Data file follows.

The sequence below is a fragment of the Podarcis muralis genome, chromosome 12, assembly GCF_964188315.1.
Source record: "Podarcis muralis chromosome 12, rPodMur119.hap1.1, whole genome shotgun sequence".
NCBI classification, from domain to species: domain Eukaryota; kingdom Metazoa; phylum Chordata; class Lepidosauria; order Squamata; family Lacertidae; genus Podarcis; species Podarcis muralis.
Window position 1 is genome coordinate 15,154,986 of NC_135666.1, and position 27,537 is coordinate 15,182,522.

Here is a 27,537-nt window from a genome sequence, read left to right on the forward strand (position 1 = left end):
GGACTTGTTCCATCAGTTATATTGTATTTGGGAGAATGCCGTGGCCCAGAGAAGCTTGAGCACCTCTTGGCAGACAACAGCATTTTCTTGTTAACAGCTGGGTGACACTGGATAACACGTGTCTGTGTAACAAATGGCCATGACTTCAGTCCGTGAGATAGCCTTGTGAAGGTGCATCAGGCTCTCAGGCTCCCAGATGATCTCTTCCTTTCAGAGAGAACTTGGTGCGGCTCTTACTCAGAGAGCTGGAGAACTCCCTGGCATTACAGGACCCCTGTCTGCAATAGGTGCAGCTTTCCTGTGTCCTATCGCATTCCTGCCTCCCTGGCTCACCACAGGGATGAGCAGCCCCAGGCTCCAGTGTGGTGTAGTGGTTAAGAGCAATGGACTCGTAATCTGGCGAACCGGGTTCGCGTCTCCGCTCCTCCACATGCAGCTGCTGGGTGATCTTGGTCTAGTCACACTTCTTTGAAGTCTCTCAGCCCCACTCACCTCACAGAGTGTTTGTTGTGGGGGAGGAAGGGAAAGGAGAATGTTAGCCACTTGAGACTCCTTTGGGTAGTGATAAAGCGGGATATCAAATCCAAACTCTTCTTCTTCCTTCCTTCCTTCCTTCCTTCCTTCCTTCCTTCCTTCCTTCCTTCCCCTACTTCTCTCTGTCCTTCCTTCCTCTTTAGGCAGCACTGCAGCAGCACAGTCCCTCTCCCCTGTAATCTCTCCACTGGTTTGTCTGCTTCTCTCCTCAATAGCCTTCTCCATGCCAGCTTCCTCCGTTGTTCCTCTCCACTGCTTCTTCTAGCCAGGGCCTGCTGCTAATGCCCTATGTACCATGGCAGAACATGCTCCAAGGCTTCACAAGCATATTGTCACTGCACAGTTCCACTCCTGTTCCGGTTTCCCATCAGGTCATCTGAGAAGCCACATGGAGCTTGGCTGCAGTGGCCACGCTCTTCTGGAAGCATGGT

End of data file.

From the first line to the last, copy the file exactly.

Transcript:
The sequence below is a fragment of the Podarcis muralis genome, chromosome 12, assembly GCF_964188315.1.
Source record: "Podarcis muralis chromosome 12, rPodMur119.hap1.1, whole genome shotgun sequence".
NCBI classification, from domain to species: domain Eukaryota; kingdom Metazoa; phylum Chordata; class Lepidosauria; order Squamata; family Lacertidae; genus Podarcis; species Podarcis muralis.
Window position 1 is genome coordinate 15,154,986 of NC_135666.1, and position 27,537 is coordinate 15,182,522.

Here is a 27,537-nt window from a genome sequence, read left to right on the forward strand (position 1 = left end):
GGACTTGTTCCATCAGTTATATTGTATTTGGGAGAATGCCGTGGCCCAGAGAAGCTTGAGCACCTCTTGGCAGACAACAGCATTTTCTTGTTAACAGCTGGGTGACACTGGATAACACGTGTCTGTGTAACAAATGGCCATGACTTCAGTCCGTGAGATAGCCTTGTGAAGGTGCATCAGGCTCTCAGGCTCCCAGATGATCTCTTCCTTTCAGAGAGAACTTGGTGCGGCTCTTACTCAGAGAGCTGGAGAACTCCCTGGCATTACAGGACCCCTGTCTGCAATAGGTGCAGCTTTCCTGTGTCCTATCGCATTCCTGCCTCCCTGGCTCACCACAGGGATGAGCAGCCCCAGGCTCCAGTGTGGTGTAGTGGTTAAGAGCAATGGACTCGTAATCTGGCGAACCGGGTTCGCGTCTCCGCTCCTCCACATGCAGCTGCTGGGTGATCTTGGTCTAGTCACACTTCTTTGAAGTCTCTCAGCCCCACTCACCTCACAGAGTGTTTGTTGTGGGGGAGGAAGGGAAAGGAGAATGTTAGCCACTTGAGACTCCTTTGGGTAGTGATAAAGCGGGATATCAAATCCAAACTCTTCTTCTTCCTTCCTTCCTTCCTTCCTTCCTTCCTTCCTTCCTTCCTTCCTTCCCCTACTTCTCTCTGTCCTTCCTTCCTCTTTAGGCAGCACTGCAGCAGCACAGTCCCTCTCCCCTGTAATCTCTCCACTGGTTTGTCTGCTTCTCTCCTCAATAGCCTTCTCCATGCCAGCTTCCTCCGTTGTTCCTCTCCACTGCTTCTTCTAGCCAGGGCCTGCTGCTAATGCCCTATGTACCATGGCAGAACATGCTCCAAGGCTTCACAAGCATATTGTCACTGCACAGTTCCACTCCTGTTCCGGTTTCCCATCAGGTCATCTGAGAAGCCACATGGAGCTTGGCTGCAGTGGCCACGCTCTTCTGGAAGCATGGT